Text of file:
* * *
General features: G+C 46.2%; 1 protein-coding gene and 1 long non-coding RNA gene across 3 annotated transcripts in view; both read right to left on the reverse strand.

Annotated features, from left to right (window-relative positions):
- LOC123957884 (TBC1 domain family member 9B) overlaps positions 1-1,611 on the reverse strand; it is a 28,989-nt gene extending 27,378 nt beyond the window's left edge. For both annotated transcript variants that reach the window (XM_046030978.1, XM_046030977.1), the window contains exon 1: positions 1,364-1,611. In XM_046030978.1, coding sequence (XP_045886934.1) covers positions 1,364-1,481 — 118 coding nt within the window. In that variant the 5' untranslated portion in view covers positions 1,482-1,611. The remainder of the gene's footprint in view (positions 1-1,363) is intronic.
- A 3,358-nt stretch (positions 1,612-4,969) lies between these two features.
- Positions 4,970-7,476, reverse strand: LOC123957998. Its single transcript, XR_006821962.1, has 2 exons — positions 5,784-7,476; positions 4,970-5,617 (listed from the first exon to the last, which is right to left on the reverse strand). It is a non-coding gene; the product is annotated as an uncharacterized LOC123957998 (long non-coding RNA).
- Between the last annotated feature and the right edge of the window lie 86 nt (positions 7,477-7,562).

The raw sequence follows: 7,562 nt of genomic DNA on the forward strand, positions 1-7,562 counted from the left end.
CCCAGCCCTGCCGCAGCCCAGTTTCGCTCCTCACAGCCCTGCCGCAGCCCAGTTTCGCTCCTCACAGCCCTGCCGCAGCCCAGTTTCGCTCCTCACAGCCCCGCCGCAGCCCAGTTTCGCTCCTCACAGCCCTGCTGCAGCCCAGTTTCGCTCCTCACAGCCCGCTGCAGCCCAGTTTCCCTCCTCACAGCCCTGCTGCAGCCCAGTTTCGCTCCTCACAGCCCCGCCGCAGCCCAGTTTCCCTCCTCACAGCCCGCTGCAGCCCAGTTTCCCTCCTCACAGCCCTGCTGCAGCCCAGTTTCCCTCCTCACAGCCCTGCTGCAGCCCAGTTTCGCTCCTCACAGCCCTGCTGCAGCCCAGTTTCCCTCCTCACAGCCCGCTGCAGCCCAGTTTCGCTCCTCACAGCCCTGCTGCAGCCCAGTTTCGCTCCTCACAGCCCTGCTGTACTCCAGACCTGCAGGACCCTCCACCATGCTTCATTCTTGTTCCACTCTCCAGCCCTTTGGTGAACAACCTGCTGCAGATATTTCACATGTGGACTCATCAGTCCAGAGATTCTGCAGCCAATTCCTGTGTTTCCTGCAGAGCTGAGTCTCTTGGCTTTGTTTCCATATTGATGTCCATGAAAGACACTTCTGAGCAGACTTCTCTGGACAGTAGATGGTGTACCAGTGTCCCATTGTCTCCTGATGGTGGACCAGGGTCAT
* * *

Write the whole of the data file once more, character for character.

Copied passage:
General features: G+C 46.2%; 1 protein-coding gene and 1 long non-coding RNA gene across 3 annotated transcripts in view; both read right to left on the reverse strand.

Annotated features, from left to right (window-relative positions):
- LOC123957884 (TBC1 domain family member 9B) overlaps positions 1-1,611 on the reverse strand; it is a 28,989-nt gene extending 27,378 nt beyond the window's left edge. For both annotated transcript variants that reach the window (XM_046030978.1, XM_046030977.1), the window contains exon 1: positions 1,364-1,611. In XM_046030978.1, coding sequence (XP_045886934.1) covers positions 1,364-1,481 — 118 coding nt within the window. In that variant the 5' untranslated portion in view covers positions 1,482-1,611. The remainder of the gene's footprint in view (positions 1-1,363) is intronic.
- A 3,358-nt stretch (positions 1,612-4,969) lies between these two features.
- Positions 4,970-7,476, reverse strand: LOC123957998. Its single transcript, XR_006821962.1, has 2 exons — positions 5,784-7,476; positions 4,970-5,617 (listed from the first exon to the last, which is right to left on the reverse strand). It is a non-coding gene; the product is annotated as an uncharacterized LOC123957998 (long non-coding RNA).
- Between the last annotated feature and the right edge of the window lie 86 nt (positions 7,477-7,562).

The raw sequence follows: 7,562 nt of genomic DNA on the forward strand, positions 1-7,562 counted from the left end.
CCCAGCCCTGCCGCAGCCCAGTTTCGCTCCTCACAGCCCTGCCGCAGCCCAGTTTCGCTCCTCACAGCCCTGCCGCAGCCCAGTTTCGCTCCTCACAGCCCCGCCGCAGCCCAGTTTCGCTCCTCACAGCCCTGCTGCAGCCCAGTTTCGCTCCTCACAGCCCGCTGCAGCCCAGTTTCCCTCCTCACAGCCCTGCTGCAGCCCAGTTTCGCTCCTCACAGCCCCGCCGCAGCCCAGTTTCCCTCCTCACAGCCCGCTGCAGCCCAGTTTCCCTCCTCACAGCCCTGCTGCAGCCCAGTTTCCCTCCTCACAGCCCTGCTGCAGCCCAGTTTCGCTCCTCACAGCCCTGCTGCAGCCCAGTTTCCCTCCTCACAGCCCGCTGCAGCCCAGTTTCGCTCCTCACAGCCCTGCTGCAGCCCAGTTTCGCTCCTCACAGCCCTGCTGTACTCCAGACCTGCAGGACCCTCCACCATGCTTCATTCTTGTTCCACTCTCCAGCCCTTTGGTGAACAACCTGCTGCAGATATTTCACATGTGGACTCATCAGTCCAGAGATTCTGCAGCCAATTCCTGTGTTTCCTGCAGAGCTGAGTCTCTTGGCTTTGTTTCCATATTGATGTCCATGAAAGACACTTCTGAGCAGACTTCTCTGGACAGTAGATGGTGTACCAGTGTCCCATTGTCTCCTGATGGTGGACCAGGGTCAT